potato and aubergine moussaka

eggplantsoakedAs a child of six years and little courage, I had limited tolerance for bitter, sour or slimy vegetables. Most vegetables, in fact, other than super sweet baby carrots, green peas and cheesy mashed potatoes. In particular, I held animosity towards aubergines, the large purple eggs known sensibly as ‘eggplant’ in American English. My childish eyes viewed them as the blight of the vegetable world, with their thick, bitter skins, sponge-like interiors and lines of acerbic crunchy seeds.

Unfortunately for me, my mother held an entirely different view on this member of the nightshade family. She loved them, both for culinary and nutritional reasons, and cooked them regularly in our family dinner rotation. Her default dish was ratatouille made with fragrant basil, olive oil, crushed garlic and Italian tomatoes, simmered for an hour in a cast iron pan. Sometimes I’d excitedly mistake the bubbling mixture for my favourite dish, Bolognese. I was sorely disappointed when chunks of aubergine appeared, traumatically infiltrating my spaghetti or steamed rice.

eggplant herbs

During each aubergine dinner, I’d approach the table with pleading eyes, tired words and a bubbling stomach. My mother would smile patiently across the table, watching my gaze flicker between the fresh pasta, rich sauce and steaming chunks of aubergine mush. “Just two bites”, she would say, gradually demolishing her own plate of ratatouille. I would grimace silently in protest, aggressively poking my aubergine with a fork until it disintegrated.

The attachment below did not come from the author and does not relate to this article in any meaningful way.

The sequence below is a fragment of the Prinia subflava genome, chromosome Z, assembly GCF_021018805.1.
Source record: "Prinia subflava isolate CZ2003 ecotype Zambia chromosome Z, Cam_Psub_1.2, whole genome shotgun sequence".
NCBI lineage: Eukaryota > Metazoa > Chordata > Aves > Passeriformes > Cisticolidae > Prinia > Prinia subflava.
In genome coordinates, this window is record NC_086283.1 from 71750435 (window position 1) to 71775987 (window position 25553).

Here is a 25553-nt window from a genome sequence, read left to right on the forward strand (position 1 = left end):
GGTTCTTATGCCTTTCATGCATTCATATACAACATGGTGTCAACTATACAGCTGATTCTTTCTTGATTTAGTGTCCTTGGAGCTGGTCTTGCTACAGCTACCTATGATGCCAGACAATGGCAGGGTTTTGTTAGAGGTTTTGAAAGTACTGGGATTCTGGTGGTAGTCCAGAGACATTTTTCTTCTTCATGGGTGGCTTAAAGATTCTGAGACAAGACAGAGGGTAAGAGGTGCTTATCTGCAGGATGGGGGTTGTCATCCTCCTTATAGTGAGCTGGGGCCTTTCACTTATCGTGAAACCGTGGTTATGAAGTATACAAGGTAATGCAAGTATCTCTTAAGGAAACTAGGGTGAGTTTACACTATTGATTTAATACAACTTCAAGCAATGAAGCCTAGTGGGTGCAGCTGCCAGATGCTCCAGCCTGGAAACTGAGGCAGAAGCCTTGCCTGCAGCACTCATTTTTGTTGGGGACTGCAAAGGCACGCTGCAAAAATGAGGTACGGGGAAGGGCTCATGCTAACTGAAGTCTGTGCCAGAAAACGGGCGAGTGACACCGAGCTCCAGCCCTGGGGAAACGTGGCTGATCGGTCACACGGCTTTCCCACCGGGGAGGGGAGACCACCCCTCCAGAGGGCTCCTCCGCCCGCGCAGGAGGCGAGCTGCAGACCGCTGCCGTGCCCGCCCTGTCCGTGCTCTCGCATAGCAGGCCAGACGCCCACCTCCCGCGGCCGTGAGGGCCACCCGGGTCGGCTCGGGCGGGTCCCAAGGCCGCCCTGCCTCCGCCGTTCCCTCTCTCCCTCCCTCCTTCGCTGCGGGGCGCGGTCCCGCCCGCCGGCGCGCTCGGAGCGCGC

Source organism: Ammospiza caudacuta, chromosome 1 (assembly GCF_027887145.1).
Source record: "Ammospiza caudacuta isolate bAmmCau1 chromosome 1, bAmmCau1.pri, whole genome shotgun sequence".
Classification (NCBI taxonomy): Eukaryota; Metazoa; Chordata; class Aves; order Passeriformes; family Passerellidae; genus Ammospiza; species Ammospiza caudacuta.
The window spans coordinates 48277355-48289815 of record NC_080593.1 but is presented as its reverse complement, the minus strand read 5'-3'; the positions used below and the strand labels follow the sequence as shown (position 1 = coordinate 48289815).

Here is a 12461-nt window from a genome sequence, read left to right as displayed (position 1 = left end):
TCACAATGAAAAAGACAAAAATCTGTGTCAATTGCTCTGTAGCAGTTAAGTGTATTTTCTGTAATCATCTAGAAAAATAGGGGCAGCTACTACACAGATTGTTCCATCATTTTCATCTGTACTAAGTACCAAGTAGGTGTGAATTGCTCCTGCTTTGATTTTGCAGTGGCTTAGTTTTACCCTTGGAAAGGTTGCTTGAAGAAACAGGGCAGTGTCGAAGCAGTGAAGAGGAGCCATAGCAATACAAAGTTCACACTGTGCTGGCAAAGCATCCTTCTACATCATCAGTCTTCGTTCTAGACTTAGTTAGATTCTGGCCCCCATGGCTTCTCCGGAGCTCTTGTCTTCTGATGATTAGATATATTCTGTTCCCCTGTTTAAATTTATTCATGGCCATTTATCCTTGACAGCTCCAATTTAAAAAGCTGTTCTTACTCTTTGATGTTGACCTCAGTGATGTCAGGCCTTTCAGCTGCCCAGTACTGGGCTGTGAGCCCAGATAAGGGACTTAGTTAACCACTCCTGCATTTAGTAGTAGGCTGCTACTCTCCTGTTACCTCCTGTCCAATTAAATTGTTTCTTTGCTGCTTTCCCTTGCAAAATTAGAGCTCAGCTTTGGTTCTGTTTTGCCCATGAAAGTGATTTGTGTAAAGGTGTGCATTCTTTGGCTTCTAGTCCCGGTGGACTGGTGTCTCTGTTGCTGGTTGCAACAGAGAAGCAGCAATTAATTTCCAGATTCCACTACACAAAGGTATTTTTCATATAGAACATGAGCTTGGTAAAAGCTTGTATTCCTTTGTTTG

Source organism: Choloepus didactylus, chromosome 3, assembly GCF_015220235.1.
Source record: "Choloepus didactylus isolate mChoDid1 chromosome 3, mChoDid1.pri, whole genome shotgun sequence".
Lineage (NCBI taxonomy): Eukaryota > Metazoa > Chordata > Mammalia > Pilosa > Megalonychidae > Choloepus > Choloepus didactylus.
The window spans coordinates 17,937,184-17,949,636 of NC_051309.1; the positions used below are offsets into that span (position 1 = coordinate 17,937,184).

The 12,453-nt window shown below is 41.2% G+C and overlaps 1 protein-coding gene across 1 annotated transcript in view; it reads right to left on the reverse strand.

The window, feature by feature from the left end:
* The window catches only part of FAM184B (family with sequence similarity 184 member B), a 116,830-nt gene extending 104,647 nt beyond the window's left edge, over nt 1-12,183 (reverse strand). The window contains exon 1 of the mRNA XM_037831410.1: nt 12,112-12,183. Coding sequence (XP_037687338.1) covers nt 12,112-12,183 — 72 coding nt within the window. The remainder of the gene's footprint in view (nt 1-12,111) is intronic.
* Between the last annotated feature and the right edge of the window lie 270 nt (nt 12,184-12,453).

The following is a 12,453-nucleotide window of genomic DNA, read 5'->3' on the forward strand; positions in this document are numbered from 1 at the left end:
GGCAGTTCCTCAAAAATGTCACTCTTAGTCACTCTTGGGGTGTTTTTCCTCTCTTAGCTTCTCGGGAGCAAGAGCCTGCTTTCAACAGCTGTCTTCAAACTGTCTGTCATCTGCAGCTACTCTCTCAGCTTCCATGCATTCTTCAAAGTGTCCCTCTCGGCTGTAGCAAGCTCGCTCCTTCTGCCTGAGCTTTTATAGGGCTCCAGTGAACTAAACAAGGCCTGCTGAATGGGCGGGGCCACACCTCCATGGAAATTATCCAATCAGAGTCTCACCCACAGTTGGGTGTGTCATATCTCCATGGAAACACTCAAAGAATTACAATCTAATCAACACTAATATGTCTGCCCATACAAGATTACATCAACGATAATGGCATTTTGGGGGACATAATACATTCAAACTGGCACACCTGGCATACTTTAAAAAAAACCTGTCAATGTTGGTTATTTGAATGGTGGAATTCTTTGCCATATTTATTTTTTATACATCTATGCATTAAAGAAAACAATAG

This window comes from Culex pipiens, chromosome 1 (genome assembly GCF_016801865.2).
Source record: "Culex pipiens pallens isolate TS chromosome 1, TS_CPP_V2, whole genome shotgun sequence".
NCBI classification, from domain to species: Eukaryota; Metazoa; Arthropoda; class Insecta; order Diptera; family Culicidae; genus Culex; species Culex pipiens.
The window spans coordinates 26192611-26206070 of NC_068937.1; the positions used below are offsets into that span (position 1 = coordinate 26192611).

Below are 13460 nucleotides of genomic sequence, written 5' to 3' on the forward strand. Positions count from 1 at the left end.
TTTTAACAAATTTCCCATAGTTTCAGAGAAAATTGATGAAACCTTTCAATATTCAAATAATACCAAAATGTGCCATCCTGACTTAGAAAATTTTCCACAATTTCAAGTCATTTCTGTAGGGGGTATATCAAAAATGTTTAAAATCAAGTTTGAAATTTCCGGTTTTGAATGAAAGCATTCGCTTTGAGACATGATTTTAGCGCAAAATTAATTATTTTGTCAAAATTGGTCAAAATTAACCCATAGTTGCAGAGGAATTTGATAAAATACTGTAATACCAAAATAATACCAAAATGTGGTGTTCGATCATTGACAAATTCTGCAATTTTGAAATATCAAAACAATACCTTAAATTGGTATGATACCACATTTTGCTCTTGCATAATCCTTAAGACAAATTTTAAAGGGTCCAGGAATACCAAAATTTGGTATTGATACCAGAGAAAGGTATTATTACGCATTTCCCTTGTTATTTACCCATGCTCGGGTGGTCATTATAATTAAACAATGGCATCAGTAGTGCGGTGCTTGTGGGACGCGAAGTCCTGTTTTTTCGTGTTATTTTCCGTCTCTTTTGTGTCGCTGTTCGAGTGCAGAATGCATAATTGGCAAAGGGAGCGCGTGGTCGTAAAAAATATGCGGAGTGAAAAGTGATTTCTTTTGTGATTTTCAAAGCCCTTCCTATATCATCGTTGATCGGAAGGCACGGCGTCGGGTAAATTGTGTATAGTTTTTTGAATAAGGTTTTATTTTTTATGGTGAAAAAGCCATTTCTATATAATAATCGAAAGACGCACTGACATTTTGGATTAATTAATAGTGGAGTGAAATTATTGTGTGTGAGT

After what seemed like hours, my juvenile deprecation waned. I would relent, scooping two bites into my mouth before joyously leaving the dinner table to play. But with time, those two bites became an entire meal, then ‘seconds’, then ‘…just a bit more’. My mother’s assiduous determination transformed my hatred of aubergines into an unyielding love that endures in my own family kitchen. For this reason amongst others, I will forever be in her debt.

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Over the past two years, I’ve become particularly fond of Middle Eastern ways to eat aubergines, such as smooth, smoky baba ghanouj, spicy mutabbal and grilled stuffed eggplants with lamb, yoghurt and fragrant za’atar. However, within this post you will find my first ever ‘favourite’ aubergine dish, Greek moussaka or layered aubergine bake. With layers of soft potatoes, seasoned mince, crumbed aubergine and creamy béchamel, this dish is rich, warm and filling, perfect for cold nights and ravenous appetites.

I’d suggest eating this dish in small, thick wedges with a pile of fresh greens, lemony grilled artichokes and some hot, buttered Greek bread (such as the delicious hard-crusted psomi). It’s a fine use of aubergines that’s sure to win over the harshest of critics.

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Potato and Aubergine Moussaka

Serves 8-10

Allow 2 hours preparation + 45-60 minutes cooking

  • 4 large aubergines (eggplant), approx 1.2kg
  • 500g waxy/low starch potatoes (eg. Nadine, Bintje, Nicola or Kipfler)
  • 1 kg ground lamb mince
  • 2 large onions, finely diced
  • 5 cloves garlic, minced finely
  • 1/2 cup good quality red wine
  • 1/4 cup Italian parsley, chopped
  • 1 tbsp thyme, leaves picked
  • 1 tbsp finely grated lemon zest
  • 1 1/2 tsp ground cinnamon
  • 1/2 tsp ground allspice
  • 400g can crushed Roma tomatoes
  • 3 tbsp tomato paste
  • 1-2 tsp brown sugar, to taste